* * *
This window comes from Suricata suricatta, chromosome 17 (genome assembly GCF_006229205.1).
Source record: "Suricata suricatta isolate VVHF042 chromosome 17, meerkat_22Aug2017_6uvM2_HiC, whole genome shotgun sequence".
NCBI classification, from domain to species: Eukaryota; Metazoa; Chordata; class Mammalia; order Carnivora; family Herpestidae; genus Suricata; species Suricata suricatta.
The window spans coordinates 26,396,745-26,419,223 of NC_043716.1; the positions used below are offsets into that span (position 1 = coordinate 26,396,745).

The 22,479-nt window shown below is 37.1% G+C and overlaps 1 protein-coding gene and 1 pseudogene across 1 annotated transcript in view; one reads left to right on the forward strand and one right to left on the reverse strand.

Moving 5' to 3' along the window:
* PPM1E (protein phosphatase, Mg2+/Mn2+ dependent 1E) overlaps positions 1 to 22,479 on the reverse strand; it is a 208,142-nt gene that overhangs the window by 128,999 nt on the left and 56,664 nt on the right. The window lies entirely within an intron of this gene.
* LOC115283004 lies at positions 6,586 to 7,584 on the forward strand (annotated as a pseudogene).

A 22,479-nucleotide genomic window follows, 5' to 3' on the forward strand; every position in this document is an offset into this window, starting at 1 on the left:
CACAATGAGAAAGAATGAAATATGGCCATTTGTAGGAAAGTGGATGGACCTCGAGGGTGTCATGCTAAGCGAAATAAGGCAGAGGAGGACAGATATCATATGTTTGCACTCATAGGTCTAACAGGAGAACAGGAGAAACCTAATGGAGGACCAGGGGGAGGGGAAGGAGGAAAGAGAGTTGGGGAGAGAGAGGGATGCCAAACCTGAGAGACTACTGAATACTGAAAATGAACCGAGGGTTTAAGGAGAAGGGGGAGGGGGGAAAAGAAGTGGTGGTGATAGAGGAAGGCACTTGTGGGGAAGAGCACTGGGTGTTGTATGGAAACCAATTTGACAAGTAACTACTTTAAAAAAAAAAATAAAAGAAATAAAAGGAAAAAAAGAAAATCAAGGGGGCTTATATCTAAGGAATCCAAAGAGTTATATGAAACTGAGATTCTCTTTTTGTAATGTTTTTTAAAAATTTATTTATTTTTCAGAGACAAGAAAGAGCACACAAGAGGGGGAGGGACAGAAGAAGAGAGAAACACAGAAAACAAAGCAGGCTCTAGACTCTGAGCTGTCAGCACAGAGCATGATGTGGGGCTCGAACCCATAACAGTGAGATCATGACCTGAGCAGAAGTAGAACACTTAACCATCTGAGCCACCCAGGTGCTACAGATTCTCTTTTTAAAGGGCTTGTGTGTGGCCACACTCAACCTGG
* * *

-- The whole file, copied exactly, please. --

This window comes from Suricata suricatta, chromosome 17 (genome assembly GCF_006229205.1).
Source record: "Suricata suricatta isolate VVHF042 chromosome 17, meerkat_22Aug2017_6uvM2_HiC, whole genome shotgun sequence".
NCBI classification, from domain to species: Eukaryota; Metazoa; Chordata; class Mammalia; order Carnivora; family Herpestidae; genus Suricata; species Suricata suricatta.
The window spans coordinates 26,396,745-26,419,223 of NC_043716.1; the positions used below are offsets into that span (position 1 = coordinate 26,396,745).

The 22,479-nt window shown below is 37.1% G+C and overlaps 1 protein-coding gene and 1 pseudogene across 1 annotated transcript in view; one reads left to right on the forward strand and one right to left on the reverse strand.

Moving 5' to 3' along the window:
* PPM1E (protein phosphatase, Mg2+/Mn2+ dependent 1E) overlaps positions 1 to 22,479 on the reverse strand; it is a 208,142-nt gene that overhangs the window by 128,999 nt on the left and 56,664 nt on the right. The window lies entirely within an intron of this gene.
* LOC115283004 lies at positions 6,586 to 7,584 on the forward strand (annotated as a pseudogene).

A 22,479-nucleotide genomic window follows, 5' to 3' on the forward strand; every position in this document is an offset into this window, starting at 1 on the left:
CACAATGAGAAAGAATGAAATATGGCCATTTGTAGGAAAGTGGATGGACCTCGAGGGTGTCATGCTAAGCGAAATAAGGCAGAGGAGGACAGATATCATATGTTTGCACTCATAGGTCTAACAGGAGAACAGGAGAAACCTAATGGAGGACCAGGGGGAGGGGAAGGAGGAAAGAGAGTTGGGGAGAGAGAGGGATGCCAAACCTGAGAGACTACTGAATACTGAAAATGAACCGAGGGTTTAAGGAGAAGGGGGAGGGGGGAAAAGAAGTGGTGGTGATAGAGGAAGGCACTTGTGGGGAAGAGCACTGGGTGTTGTATGGAAACCAATTTGACAAGTAACTACTTTAAAAAAAAAAATAAAAGAAATAAAAGGAAAAAAAGAAAATCAAGGGGGCTTATATCTAAGGAATCCAAAGAGTTATATGAAACTGAGATTCTCTTTTTGTAATGTTTTTTAAAAATTTATTTATTTTTCAGAGACAAGAAAGAGCACACAAGAGGGGGAGGGACAGAAGAAGAGAGAAACACAGAAAACAAAGCAGGCTCTAGACTCTGAGCTGTCAGCACAGAGCATGATGTGGGGCTCGAACCCATAACAGTGAGATCATGACCTGAGCAGAAGTAGAACACTTAACCATCTGAGCCACCCAGGTGCTACAGATTCTCTTTTTAAAGGGCTTGTGTGTGGCCACACTCAACCTGG